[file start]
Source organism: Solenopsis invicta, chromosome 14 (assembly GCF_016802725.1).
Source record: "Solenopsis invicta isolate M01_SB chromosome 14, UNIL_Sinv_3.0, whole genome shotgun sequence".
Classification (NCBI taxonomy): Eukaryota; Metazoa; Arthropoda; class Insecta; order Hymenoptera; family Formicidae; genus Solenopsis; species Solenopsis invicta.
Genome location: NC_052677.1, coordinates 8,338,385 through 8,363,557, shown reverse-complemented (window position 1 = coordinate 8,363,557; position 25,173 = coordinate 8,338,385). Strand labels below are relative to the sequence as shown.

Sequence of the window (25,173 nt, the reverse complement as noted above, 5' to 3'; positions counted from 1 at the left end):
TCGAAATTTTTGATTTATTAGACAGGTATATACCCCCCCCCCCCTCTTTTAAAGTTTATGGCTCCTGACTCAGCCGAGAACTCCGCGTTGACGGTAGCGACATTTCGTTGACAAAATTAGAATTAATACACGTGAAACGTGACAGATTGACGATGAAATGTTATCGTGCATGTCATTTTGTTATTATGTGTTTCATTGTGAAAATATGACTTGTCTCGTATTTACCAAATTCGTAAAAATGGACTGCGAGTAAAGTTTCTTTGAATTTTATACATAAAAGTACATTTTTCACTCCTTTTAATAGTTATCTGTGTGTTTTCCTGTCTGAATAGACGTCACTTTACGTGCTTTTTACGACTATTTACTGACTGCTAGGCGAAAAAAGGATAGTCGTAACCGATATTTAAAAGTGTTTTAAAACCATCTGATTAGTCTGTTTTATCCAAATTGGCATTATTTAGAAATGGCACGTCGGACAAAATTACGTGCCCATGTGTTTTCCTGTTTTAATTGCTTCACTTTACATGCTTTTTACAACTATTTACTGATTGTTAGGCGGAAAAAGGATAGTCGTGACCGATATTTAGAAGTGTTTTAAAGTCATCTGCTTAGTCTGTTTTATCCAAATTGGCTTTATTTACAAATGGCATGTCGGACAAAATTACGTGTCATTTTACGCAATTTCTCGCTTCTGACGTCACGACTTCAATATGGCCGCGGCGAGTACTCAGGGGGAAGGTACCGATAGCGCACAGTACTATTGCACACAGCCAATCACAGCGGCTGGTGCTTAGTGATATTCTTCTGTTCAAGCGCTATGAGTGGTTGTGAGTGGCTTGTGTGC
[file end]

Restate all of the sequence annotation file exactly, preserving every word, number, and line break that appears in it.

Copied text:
Source organism: Solenopsis invicta, chromosome 14 (assembly GCF_016802725.1).
Source record: "Solenopsis invicta isolate M01_SB chromosome 14, UNIL_Sinv_3.0, whole genome shotgun sequence".
Classification (NCBI taxonomy): Eukaryota; Metazoa; Arthropoda; class Insecta; order Hymenoptera; family Formicidae; genus Solenopsis; species Solenopsis invicta.
Genome location: NC_052677.1, coordinates 8,338,385 through 8,363,557, shown reverse-complemented (window position 1 = coordinate 8,363,557; position 25,173 = coordinate 8,338,385). Strand labels below are relative to the sequence as shown.

Sequence of the window (25,173 nt, the reverse complement as noted above, 5' to 3'; positions counted from 1 at the left end):
TCGAAATTTTTGATTTATTAGACAGGTATATACCCCCCCCCCCCTCTTTTAAAGTTTATGGCTCCTGACTCAGCCGAGAACTCCGCGTTGACGGTAGCGACATTTCGTTGACAAAATTAGAATTAATACACGTGAAACGTGACAGATTGACGATGAAATGTTATCGTGCATGTCATTTTGTTATTATGTGTTTCATTGTGAAAATATGACTTGTCTCGTATTTACCAAATTCGTAAAAATGGACTGCGAGTAAAGTTTCTTTGAATTTTATACATAAAAGTACATTTTTCACTCCTTTTAATAGTTATCTGTGTGTTTTCCTGTCTGAATAGACGTCACTTTACGTGCTTTTTACGACTATTTACTGACTGCTAGGCGAAAAAAGGATAGTCGTAACCGATATTTAAAAGTGTTTTAAAACCATCTGATTAGTCTGTTTTATCCAAATTGGCATTATTTAGAAATGGCACGTCGGACAAAATTACGTGCCCATGTGTTTTCCTGTTTTAATTGCTTCACTTTACATGCTTTTTACAACTATTTACTGATTGTTAGGCGGAAAAAGGATAGTCGTGACCGATATTTAGAAGTGTTTTAAAGTCATCTGCTTAGTCTGTTTTATCCAAATTGGCTTTATTTACAAATGGCATGTCGGACAAAATTACGTGTCATTTTACGCAATTTCTCGCTTCTGACGTCACGACTTCAATATGGCCGCGGCGAGTACTCAGGGGGAAGGTACCGATAGCGCACAGTACTATTGCACACAGCCAATCACAGCGGCTGGTGCTTAGTGATATTCTTCTGTTCAAGCGCTATGAGTGGTTGTGAGTGGCTTGTGTGC